The famous Masroor temple complex in Himachal Pradesh lies nearly 22 km from Kangra and 40 Kms from Dharamshala. It lies to the north-east of the village, a rocky sandstone ridge, the main axis of which runs from north-west to south-east. An outcrop of sandstone rock, the highest central portion of which has been separated from the rest by two transverse and more or less parallel cuttings, it accentuates the crest of the hill.
They are the stuff of legends. A set of 19 Nagara style temples featured out of a single sandstone piece with intricate carvings, they are testimony to the exceptional skill of their makers. The main temple, right in the center of the complex is also known as Thakurdwara. The largest monolith in Northern India, the temples are located North East of Masroor village. The 1905 Kangra earthquake destroyed 4 of the 19 completely and defaced most of the others. What remains now is the ruins of the Masroor temples. By its own admission, the ASI say they do not know much about the temples.
Till about 1875, these temples languished in obscurity as no one who should have known about them knew of them. In 1875, they were noted among the objects of Antiquarian interest in Punjab and were taken under ASI in Side view of the ruins 1912-13 after the devastating Kangra earthquake. The quality or the lack thereof of the ASI care is clearly visible in the mortar/gravel repair of some parts which defaces the monument more than the visitors who scribble on them with stone or chalk, which also no one seems to care about. Current state of maintenance notwithstanding, the temple ruins are grand to look at. Just in front of the complex face is a large water reservoir, around 50 metres in length, also made out of sandstone. The temple was originally built as a shrine to Siva but now houses stone statues of Rama, Lakshamana and Sita in the inner sanctum.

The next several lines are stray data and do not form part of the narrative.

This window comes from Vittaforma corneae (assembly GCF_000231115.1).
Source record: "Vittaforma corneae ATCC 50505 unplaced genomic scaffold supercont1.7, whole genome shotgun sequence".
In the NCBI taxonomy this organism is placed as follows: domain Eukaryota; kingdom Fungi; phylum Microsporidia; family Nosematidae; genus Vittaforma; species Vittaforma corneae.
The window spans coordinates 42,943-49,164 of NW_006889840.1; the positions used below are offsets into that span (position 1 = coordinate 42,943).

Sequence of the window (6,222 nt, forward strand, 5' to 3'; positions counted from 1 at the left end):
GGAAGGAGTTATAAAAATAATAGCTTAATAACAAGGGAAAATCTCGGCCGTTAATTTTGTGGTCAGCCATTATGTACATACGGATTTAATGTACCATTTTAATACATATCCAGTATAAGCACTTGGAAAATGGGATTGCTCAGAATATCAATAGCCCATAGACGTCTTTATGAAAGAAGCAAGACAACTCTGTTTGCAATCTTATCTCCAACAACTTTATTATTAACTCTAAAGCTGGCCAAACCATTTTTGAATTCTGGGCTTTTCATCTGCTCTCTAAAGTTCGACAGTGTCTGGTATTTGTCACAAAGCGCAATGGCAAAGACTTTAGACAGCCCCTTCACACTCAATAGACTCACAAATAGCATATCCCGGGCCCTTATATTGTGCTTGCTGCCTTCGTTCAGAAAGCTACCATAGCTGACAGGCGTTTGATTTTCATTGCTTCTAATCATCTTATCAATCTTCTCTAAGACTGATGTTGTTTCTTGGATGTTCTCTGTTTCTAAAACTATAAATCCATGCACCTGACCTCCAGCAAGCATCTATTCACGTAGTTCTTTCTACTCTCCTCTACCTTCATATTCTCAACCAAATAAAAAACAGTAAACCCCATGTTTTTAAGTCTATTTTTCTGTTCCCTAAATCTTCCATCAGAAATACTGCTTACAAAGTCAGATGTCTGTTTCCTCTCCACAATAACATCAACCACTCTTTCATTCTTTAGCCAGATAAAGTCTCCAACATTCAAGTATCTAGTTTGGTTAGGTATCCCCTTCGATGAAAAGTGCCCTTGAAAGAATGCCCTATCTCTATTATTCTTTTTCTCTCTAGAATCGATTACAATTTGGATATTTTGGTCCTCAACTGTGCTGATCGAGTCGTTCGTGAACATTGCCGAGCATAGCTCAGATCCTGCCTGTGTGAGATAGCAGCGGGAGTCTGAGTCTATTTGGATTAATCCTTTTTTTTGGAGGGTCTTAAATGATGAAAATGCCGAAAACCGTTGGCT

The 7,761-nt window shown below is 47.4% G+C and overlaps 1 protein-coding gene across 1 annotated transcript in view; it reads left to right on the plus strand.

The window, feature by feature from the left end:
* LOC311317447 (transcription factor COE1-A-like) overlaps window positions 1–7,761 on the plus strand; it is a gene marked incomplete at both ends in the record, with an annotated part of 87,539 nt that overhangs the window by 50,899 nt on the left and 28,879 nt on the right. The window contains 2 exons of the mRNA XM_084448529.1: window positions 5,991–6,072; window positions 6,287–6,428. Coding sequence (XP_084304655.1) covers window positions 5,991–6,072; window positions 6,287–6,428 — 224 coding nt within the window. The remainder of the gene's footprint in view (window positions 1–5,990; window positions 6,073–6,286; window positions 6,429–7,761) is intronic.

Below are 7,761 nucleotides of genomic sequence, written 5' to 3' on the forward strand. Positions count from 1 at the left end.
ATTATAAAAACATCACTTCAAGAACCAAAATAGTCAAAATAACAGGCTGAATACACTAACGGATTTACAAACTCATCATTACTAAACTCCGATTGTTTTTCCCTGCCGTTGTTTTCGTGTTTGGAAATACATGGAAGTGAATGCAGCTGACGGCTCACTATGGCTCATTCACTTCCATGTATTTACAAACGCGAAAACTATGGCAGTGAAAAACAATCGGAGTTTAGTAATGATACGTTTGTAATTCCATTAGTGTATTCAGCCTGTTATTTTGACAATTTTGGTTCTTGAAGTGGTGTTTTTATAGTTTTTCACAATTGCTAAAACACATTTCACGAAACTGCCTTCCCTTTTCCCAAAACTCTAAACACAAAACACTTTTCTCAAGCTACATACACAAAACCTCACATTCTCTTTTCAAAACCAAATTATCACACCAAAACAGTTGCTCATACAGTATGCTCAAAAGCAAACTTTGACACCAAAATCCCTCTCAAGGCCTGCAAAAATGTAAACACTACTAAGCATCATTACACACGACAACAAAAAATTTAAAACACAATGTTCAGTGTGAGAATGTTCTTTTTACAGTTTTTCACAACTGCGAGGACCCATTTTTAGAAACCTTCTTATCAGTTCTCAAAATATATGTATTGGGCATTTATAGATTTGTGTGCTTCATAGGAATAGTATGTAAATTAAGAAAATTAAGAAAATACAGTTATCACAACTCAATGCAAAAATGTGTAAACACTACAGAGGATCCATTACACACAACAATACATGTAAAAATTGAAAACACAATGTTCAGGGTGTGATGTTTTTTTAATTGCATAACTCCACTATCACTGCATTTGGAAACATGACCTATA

Just around the corner are a few caves in another hillock of limestone, probably used as living quarters by sages in the ages gone by. And beside the reservoir is a secondary school. Far towards the north are the Dhauladhars. Whoever conceived and executed the construction of these temples had great taste in choosing a location. Situated deep in the Kangra valley, this place perhaps offers the widest view of Dhauladhars from any point and to the opposite side is the present village of Masrur with its lush green terraced wheat fields.
A bit of unknown history, grandeur of monolith temples with intricate carvings, some great views of the Dhauladhars, difficult to find and not well kept by ASI. That’s Masroor temples for you.